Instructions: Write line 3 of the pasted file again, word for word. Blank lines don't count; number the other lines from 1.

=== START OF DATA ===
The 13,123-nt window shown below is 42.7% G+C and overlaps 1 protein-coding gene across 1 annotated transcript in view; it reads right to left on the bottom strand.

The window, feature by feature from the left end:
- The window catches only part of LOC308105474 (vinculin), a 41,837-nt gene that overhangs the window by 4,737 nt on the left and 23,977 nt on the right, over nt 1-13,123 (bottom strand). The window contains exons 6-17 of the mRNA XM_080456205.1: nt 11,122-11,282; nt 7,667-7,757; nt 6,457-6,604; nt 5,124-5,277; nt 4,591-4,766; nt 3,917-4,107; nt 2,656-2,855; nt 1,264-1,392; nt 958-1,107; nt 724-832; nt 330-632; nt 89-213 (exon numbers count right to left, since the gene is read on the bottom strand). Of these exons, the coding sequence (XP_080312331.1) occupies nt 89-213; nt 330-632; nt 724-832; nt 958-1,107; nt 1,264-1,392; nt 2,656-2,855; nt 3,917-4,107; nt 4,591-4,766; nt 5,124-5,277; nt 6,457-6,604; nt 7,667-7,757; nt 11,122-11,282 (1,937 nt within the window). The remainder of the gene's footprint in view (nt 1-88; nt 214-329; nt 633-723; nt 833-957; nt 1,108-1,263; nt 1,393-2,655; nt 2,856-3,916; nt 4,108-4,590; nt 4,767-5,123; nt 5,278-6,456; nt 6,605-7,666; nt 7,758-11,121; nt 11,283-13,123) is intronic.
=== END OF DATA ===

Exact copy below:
- The window catches only part of LOC308105474 (vinculin), a 41,837-nt gene that overhangs the window by 4,737 nt on the left and 23,977 nt on the right, over nt 1-13,123 (bottom strand). The window contains exons 6-17 of the mRNA XM_080456205.1: nt 11,122-11,282; nt 7,667-7,757; nt 6,457-6,604; nt 5,124-5,277; nt 4,591-4,766; nt 3,917-4,107; nt 2,656-2,855; nt 1,264-1,392; nt 958-1,107; nt 724-832; nt 330-632; nt 89-213 (exon numbers count right to left, since the gene is read on the bottom strand). Of these exons, the coding sequence (XP_080312331.1) occupies nt 89-213; nt 330-632; nt 724-832; nt 958-1,107; nt 1,264-1,392; nt 2,656-2,855; nt 3,917-4,107; nt 4,591-4,766; nt 5,124-5,277; nt 6,457-6,604; nt 7,667-7,757; nt 11,122-11,282 (1,937 nt within the window). The remainder of the gene's footprint in view (nt 1-88; nt 214-329; nt 633-723; nt 833-957; nt 1,108-1,263; nt 1,393-2,655; nt 2,856-3,916; nt 4,108-4,590; nt 4,767-5,123; nt 5,278-6,456; nt 6,605-7,666; nt 7,758-11,121; nt 11,283-13,123) is intronic.